Favorite Ride Rockies to Mount Rushmore Emigration Pass Idaho
Brrrr! Freezing temperatures and snow made for a memorable ride over Emigration Pass in Idaho. Luckily it didn’t stick to the road.

Two nights and friend farewells later, we headed north through Soda Springs, where many of the roads are posted “Open Range.” Sure enough, we rounded a curve to find a herd of cattle blocking the road. We honked, and they genially ambled aside. Idaho Highway 34 followed Tincup Creek on its way to the Wyoming border, and we paralleled the Snake River on U.S. 89/191 through the Bridger-Teton National Forest, reminiscent of our own West Virginia roads. As the valley opened, we finally entered Jackson.

We continued north on U.S. 191 through the incomparable Grand Teton National Park and into Yellowstone National Park from the south. Twice we crossed the Continental Divide at 8,000-plus feet before descending into the Firehole River valley. We enjoyed lunch and a timely geyser eruption at Old Faithful Village before riding a long circle around the park. East of Yellowstone Lake we cursed in our helmets as traffic halted. Up ahead a bison plodded along in our lane. Awestruck and humbled, we eventually rolled past this massive creature.

Favorite Ride Rockies to Mount Rushmore Jackson Wyoming elk horn arch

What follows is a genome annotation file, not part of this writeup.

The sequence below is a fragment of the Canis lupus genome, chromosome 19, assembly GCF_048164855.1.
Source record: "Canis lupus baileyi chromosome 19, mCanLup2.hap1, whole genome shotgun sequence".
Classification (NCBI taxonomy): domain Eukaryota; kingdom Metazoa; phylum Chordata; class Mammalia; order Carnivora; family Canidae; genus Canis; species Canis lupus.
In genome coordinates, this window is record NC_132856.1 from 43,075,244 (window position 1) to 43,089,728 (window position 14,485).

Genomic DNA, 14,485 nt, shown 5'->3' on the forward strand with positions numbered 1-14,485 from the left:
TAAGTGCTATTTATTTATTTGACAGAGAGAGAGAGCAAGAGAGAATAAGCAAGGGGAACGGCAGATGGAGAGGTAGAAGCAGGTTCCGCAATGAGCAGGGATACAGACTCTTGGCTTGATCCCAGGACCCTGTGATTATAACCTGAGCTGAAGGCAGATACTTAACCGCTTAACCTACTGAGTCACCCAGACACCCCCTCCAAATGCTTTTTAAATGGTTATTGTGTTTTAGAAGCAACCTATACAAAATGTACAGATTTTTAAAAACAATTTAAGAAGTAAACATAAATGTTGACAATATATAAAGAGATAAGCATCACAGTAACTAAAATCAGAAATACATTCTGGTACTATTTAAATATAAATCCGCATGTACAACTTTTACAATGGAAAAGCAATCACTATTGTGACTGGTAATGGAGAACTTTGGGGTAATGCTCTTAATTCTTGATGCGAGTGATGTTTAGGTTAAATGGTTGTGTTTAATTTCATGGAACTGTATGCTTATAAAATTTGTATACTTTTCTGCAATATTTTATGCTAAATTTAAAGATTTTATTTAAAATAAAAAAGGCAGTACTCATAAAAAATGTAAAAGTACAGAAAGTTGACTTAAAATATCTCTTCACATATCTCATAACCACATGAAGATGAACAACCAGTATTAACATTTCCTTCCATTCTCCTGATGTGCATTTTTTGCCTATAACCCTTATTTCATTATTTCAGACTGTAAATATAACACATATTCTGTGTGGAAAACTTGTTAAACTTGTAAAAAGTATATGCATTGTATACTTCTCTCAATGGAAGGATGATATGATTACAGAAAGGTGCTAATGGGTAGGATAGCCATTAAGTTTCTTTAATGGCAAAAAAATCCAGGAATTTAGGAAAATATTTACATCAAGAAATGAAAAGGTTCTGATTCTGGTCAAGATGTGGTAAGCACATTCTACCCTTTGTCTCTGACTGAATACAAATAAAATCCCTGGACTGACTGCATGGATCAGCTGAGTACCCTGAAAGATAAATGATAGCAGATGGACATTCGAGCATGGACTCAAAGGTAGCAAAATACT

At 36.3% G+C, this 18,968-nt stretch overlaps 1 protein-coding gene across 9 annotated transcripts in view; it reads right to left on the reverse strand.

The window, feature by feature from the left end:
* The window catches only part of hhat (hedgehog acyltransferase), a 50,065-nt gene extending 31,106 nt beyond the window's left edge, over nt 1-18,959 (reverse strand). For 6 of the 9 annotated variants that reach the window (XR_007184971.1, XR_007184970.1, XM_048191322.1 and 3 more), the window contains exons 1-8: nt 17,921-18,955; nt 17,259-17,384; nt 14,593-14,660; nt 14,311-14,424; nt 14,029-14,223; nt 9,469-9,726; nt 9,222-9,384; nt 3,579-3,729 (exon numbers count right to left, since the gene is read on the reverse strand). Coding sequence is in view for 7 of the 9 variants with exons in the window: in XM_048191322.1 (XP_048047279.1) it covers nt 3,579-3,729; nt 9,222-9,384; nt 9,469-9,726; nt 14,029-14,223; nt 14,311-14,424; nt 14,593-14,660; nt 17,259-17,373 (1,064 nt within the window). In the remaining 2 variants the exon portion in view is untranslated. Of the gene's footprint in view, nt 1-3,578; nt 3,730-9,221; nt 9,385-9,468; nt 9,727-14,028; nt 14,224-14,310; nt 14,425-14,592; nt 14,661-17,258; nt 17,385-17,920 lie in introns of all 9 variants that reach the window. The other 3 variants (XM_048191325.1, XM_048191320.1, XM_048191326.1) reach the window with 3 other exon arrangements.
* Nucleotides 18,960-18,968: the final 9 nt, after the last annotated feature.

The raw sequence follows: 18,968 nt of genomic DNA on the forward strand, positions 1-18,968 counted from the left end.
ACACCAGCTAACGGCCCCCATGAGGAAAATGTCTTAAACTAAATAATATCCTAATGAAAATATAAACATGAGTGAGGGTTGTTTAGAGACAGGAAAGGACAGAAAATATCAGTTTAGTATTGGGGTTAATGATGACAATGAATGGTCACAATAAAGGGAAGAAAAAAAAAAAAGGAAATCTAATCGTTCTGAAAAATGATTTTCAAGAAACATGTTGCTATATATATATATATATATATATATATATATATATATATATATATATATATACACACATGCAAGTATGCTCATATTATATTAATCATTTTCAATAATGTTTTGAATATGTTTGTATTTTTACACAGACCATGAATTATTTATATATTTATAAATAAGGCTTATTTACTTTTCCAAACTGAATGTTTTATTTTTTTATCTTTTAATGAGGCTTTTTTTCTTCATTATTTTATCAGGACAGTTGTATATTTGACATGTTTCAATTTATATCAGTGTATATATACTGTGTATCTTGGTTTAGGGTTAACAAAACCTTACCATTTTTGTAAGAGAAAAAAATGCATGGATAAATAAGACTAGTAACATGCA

Ed stands under one of the elk horn arches in Jackson, Wyoming, while the guy with the backpack tries to count them all.

We exited via Yellowstone’s east entrance on U.S. Route 14 and rode over 8,524-foot Sylvan Pass, and rolled downhill for 20 long, pleasurable miles. The surroundings turned from pine green to desert brown as we passed between huge sandstone sentinels along the Shoshone River. We reached Cody, a nice thriving western town. At dinner, Jay smiled and ordered Rocky Mountain oysters. About half a bite was all I could manage of fried bull’s balls.

Continuing east on U.S. 14, we crossed a broad valley and began to climb yet again. The view behind us became breathtaking, the temperature dropped to 45 degrees and we crossed the Bighorn Mountains via 9,033-foot Granite Pass. We picked up I-90 at Ranchester, but I foolishly ignored a gas stop. My engine sputtered to a stop and we had to siphon a quart from Jay’s tank. He’ll never let me live it down.

Favorite Ride Rockies to Mount Rushmore Devils Tower Wyoming
We didn’t see extraterrestrials at Devils Tower, just tourists.

Devils Tower was impressive. No extraterrestrials, just busloads of photo-snapping tourists. Our destination was Keystone, South Dakota, 130 miles away. Signs for Spearfish, Deadwood and Sturgis flashed by, but it was getting dark and drizzling so we roared on. Finally, we reached our hotel. We rode 510 miles over 12 hours and our backsides were numb. What’s half of an Iron Butt — a Wood Butt? An Iron Cheek?